Synopsis: Filmmakers discuss how Francois Truffaut’s 1966 book “Cinema According to Hitchcock” influenced their work.
Director: Kent Jones
It is a documentary based on the book of the same name, originally published in 1966. The book was essentially a transcript of a week-long interview/conversation between directors Alfred Hitchcock and Francois Truffaut.
This documentary is mostly about Hitchcock, and at times it feels that the book simply serves as an excuse to examine Hitchcock. But we admittedly also get a clear understanding as to why the book was much more than just a book for Truffaut and that it was as important as any film he made. While Hitchcock’s entire career is looked at (including the very early days), the documentary spends more time on two Hitchcock films than any other: Vertigo and Psycho.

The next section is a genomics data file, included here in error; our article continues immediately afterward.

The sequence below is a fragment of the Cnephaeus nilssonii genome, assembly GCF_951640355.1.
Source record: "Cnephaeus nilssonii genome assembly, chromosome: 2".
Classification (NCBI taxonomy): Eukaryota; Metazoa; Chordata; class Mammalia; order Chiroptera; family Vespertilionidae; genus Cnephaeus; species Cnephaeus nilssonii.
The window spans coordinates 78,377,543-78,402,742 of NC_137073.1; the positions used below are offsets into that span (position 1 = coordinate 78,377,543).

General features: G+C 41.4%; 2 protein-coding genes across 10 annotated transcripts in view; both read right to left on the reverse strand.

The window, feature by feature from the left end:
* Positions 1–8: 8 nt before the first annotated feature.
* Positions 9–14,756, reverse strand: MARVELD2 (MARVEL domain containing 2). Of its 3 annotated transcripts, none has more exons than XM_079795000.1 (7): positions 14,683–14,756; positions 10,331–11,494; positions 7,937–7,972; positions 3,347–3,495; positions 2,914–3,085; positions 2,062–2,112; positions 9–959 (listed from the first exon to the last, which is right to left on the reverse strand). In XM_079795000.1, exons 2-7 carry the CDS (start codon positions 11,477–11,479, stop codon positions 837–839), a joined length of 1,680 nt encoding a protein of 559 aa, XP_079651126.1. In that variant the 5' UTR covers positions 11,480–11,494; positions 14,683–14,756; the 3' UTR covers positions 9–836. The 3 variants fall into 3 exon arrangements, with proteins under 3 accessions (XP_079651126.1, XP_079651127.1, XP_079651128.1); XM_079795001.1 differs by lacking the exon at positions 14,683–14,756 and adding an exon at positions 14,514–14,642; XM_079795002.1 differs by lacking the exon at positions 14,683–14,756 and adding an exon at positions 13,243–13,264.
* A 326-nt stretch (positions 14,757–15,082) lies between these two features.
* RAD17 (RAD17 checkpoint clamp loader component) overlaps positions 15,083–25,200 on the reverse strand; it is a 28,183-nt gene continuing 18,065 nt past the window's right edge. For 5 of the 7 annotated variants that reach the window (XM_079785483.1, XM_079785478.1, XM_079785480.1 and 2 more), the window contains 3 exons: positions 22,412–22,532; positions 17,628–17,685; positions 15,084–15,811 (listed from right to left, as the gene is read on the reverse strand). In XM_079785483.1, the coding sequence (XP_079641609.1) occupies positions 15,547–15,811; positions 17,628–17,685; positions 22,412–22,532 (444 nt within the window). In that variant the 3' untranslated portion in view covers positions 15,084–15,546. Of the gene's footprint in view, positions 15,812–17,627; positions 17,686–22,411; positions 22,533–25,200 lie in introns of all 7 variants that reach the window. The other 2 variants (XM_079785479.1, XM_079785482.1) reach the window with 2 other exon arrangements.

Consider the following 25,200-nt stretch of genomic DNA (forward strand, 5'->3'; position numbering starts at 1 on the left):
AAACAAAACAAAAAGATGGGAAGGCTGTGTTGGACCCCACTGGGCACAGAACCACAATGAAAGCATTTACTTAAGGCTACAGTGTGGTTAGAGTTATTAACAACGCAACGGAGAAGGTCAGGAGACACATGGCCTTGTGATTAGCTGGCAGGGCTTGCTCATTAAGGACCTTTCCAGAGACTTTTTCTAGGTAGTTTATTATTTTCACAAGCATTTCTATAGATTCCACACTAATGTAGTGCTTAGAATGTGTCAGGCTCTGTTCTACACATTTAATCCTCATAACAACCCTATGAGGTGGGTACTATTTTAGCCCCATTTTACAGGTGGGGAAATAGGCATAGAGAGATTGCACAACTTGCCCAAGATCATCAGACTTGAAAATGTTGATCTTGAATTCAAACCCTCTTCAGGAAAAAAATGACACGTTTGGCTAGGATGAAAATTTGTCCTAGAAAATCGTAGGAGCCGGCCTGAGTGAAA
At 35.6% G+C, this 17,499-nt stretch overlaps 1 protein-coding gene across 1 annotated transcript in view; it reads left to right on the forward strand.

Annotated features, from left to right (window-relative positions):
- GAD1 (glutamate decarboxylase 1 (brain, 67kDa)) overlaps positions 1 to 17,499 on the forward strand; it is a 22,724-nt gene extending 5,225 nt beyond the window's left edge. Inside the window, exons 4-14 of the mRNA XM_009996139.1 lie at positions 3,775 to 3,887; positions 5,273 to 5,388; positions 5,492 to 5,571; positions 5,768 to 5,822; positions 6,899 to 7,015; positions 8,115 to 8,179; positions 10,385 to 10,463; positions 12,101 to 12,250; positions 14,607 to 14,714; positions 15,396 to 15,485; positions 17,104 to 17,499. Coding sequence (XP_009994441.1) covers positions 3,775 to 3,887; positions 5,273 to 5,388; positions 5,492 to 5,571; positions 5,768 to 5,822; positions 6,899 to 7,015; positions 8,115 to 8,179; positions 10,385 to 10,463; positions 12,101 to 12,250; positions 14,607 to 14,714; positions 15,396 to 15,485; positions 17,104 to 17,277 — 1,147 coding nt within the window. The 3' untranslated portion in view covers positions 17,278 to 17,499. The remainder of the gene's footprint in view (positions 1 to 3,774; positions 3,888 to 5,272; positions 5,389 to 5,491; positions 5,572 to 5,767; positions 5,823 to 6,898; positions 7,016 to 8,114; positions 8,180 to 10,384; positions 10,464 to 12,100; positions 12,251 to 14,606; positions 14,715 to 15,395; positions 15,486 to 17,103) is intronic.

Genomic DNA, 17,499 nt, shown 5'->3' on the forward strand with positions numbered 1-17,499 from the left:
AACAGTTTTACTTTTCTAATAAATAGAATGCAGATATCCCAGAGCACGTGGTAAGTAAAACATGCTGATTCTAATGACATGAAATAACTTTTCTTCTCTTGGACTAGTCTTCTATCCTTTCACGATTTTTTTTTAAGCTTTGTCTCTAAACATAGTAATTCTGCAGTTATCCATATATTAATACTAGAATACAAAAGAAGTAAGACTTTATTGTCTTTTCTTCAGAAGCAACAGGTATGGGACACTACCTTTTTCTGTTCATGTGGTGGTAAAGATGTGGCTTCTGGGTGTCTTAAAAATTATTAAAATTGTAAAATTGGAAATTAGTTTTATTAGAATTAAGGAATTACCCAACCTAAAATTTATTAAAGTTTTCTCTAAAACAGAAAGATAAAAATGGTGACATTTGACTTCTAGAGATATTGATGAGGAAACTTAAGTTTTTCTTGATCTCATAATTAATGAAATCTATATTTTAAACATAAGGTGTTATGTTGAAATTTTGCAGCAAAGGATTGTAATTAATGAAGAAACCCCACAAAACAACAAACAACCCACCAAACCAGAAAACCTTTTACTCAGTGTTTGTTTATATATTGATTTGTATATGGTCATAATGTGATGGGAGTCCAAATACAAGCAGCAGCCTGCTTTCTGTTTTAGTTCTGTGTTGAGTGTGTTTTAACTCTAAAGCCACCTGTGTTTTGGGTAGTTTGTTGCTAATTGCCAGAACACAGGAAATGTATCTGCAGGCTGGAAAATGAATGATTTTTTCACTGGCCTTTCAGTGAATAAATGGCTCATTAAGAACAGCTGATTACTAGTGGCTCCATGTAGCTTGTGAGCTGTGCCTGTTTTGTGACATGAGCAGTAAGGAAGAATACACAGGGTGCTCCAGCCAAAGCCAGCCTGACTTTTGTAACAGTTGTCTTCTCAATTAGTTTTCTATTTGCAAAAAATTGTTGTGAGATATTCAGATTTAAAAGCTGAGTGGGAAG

In many ways, the film plays like excerpts from a master class on Hitchcock’s career. Often we hear Hitchcock’s voice describing how he approached a particular scene as the film shows us the scene he’s talking about. For instance, we see the overhead long shot from THE BIRDS showing the burning of the gas station and the spreading of the fire to the rest of the town while Hitchcock explains his decision to shoot it that way.
If you are a movie aficionado, you are in for a finger-lickin’ good time, as two of the giants in movie history dissect Hitchcock’s oeuvre in a manner that we have not seen before, and along the way we also get a fresh and better understanding of Truffaut’s work.